Ecuador’s National Assembly dismissed government minister María Paula Romo from her position on November 24, over her actions during last year’s anti-government protests.
Romo allowed the use of expired tear gas canisters against protesters and authorised the police violence inside the humanitarian aid centres set up at universities where activists were staying.
Data from the Ecuadorian Ombudsman's Office revealed that police had used excessive force at the protests. At least 11 people were killed, 1340 injured and more than 1000 were detained.
Romo’s impeachment followed demonstrations organised by the Federation of University Students of Ecuador (FEUE) outside the National Assembly.
This is an important victory for the Ecuadorian people and deals a blow to President Lenin Moreno’s vision of neoliberal authoritarianism.
Moreno took office in 2017, riding on the back of former leftist President Rafael Correa’s support. Having served as vice president (2007-13) in Correa’s government, he was expected to continue the progressive agenda of a strong welfare state. Instead, Moreno chose to comprehensively break away from the previous paradigm of anti-neoliberalism, persecuting Correa and his supporters.
Correa’s socialist policies
Correa won the 2007 presidential election after defeating Álvaro Noboa Pontón, a banana tycoon and one of the richest men in the country.
In a referendum called by Correa, the population voted to draft a new constitution. A Constituent Assembly was formed through general elections, with only a few members representing economic elites or their parties.
The new Constitution, adopted by referendum in 2008, weakened the economic clout of the capitalist class and tried to de-corporatise the state.
Article 312, for instance, prohibits banks, bankers and all owners of bank assets from simultaneously holding assets in mass media. The government thereby forced the country’s main conglomerate, Banco Pichincha, to sell its stocks in the television channel Teleamazonas.
Economic elites were troubled by the pro-people ideology of Correa’s Citizens’ Revolution Movement (CRM), which disallowed them from freely accumulating wealth and impoverishing the majority. Several representatives of big businesses complained that the government was using fiscal reforms and tax reviews to regulate their activities. They reported undergoing numerous tax audits for the previous year, which threatened their companies with penalties and retroactive payments.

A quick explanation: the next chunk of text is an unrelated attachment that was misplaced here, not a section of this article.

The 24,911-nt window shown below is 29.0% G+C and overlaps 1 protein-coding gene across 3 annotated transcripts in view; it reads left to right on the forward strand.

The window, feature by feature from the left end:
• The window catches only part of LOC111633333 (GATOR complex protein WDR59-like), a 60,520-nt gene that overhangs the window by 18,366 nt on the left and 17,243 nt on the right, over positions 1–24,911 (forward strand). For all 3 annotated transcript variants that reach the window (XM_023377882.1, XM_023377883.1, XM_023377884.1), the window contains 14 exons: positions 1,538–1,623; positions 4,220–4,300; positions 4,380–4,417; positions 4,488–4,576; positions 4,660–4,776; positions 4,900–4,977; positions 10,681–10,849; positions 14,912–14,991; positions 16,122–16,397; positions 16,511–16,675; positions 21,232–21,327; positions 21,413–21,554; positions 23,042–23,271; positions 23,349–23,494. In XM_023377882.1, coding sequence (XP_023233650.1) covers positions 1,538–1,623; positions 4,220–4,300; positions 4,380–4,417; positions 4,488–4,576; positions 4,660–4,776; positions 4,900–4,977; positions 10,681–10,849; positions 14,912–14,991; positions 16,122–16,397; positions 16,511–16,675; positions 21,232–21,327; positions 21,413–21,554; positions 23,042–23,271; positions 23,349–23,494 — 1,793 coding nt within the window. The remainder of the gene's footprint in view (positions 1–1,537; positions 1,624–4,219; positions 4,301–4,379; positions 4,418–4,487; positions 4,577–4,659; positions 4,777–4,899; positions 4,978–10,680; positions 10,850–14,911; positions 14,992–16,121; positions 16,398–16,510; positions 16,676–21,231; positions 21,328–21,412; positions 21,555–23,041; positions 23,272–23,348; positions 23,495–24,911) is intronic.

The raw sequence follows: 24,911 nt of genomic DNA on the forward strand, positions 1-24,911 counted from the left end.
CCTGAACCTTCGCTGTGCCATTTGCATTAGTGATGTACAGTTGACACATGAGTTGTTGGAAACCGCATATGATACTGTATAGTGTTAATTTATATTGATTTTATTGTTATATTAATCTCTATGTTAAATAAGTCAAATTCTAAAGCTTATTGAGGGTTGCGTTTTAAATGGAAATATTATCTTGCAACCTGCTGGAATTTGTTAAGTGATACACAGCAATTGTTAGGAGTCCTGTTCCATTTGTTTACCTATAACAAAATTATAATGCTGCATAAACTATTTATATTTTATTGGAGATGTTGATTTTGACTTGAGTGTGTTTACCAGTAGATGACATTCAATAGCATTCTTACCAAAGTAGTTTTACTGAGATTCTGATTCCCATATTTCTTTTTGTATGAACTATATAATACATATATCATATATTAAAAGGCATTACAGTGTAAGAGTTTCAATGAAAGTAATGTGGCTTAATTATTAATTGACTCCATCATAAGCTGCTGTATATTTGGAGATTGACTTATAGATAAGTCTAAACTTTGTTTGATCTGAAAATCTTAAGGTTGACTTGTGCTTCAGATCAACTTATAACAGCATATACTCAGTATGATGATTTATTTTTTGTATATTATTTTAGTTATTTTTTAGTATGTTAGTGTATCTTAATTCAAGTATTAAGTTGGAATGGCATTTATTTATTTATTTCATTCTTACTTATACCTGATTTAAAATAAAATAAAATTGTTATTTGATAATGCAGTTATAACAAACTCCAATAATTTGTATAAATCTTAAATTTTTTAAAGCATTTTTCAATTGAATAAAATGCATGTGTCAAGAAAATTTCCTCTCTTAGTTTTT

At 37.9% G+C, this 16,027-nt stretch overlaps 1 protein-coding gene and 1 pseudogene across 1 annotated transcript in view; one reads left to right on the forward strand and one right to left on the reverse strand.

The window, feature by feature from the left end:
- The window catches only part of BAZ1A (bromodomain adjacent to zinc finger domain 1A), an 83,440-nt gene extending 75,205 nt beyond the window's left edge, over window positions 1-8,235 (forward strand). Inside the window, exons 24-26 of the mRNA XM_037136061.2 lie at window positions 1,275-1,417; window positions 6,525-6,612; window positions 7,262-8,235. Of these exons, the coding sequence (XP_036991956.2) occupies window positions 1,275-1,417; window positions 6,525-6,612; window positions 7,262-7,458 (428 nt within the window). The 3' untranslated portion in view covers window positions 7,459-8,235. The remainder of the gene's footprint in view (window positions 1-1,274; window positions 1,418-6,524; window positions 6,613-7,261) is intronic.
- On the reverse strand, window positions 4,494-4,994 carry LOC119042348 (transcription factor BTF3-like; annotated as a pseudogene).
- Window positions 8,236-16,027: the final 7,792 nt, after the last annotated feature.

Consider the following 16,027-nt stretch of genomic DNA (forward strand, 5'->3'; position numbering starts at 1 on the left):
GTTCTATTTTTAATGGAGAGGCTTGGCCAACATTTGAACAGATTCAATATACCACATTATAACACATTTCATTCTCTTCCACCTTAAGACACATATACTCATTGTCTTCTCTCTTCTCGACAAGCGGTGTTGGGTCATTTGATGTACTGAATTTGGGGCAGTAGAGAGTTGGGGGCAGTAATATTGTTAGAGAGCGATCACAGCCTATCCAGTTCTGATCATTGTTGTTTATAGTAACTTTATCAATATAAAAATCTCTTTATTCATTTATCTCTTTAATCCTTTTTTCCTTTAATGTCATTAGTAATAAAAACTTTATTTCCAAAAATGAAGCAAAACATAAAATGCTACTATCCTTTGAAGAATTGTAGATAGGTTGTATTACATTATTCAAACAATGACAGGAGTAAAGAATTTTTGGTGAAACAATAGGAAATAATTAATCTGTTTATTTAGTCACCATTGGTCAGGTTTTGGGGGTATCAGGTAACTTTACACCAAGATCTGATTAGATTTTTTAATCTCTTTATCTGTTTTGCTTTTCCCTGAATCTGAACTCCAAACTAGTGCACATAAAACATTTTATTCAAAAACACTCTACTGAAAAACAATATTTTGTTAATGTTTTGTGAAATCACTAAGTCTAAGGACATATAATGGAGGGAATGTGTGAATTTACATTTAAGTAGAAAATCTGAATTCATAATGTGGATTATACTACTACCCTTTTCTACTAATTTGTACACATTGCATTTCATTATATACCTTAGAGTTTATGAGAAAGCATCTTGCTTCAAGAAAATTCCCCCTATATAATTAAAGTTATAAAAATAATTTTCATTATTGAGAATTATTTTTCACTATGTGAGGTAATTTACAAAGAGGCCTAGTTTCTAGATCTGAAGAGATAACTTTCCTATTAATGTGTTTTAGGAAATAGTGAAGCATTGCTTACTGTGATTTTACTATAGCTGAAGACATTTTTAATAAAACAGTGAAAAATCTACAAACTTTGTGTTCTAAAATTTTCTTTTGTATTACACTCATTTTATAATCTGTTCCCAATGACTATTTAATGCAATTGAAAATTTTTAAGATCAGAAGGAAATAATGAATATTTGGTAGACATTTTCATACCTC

Through tax reforms, Correa’s government forced a more thorough disclosure of information about company ownership, to properly assess and control the economy. Since 2007, the Internal Revenue Service has published a yearly compilation of all economic groups identified through investigations of tax reports and data from state agencies.
In opposition to imperialist globalisation, Correa’s government initially withdrew from trade negotiations with the European Union and imposed a tax on currency outflows to limit capital flight. It imposed tariffs to control international trade, promote a selective substitution of imports and restrict the trade imbalance resulting from the overconsumption of imported products.
Correa’s coming to power consolidated the capacity of the state to implement agricultural and other programs. New investments were channeled through the Ministry of Agriculture, Livestock, Aquaculture and Fisheries (MAGAP) and the Institute for the Popular and Solidarity Economy.
In the first years of the government, different programs were implemented including a subsidised nitrogen fertiliser program. MAGAP raised investments in extension services through a new program, Schools of the Agrarian Revolution (ERAs), aimed at smallholders. The ERAs evolved into the program “Shoulder to Shoulder”, allowing agronomists to have an office in rural communities. The government also invested heavily in the High Yield Seed Program, which provided producers owning less than 20 hectares of land with subsidised kits of improved seed varieties, fertilisers and pesticides.
The wide-ranging transformation occurring under Correa’s administration was a part of the CRM process of social rejuvenation comprising: the approval of a constitution that enriched the conception of rights and laid out democratic guarantees; an audit of the external public debt; a reaffirmation of new labour rights; an effort to build up publicly-owned business in the provision of social services and in strategic areas of the economy; an expansion of social spending; and a rise in taxes on the highest incomes.
According to René Ramírez Gallegos, who was Ecuador’s secretary of higher education, science, technology and innovation during the period 2011–17, there are five components of the social model instituted by Correa: “The first is the change from anthropocentrism to biocentrism.
“The second change is to move from a capitalist economy to a social and solidarity economy.
“The third is to move from patriarchy to feminism.
“The fourth is to move from colonialism to a plurinational and intercultural state and society.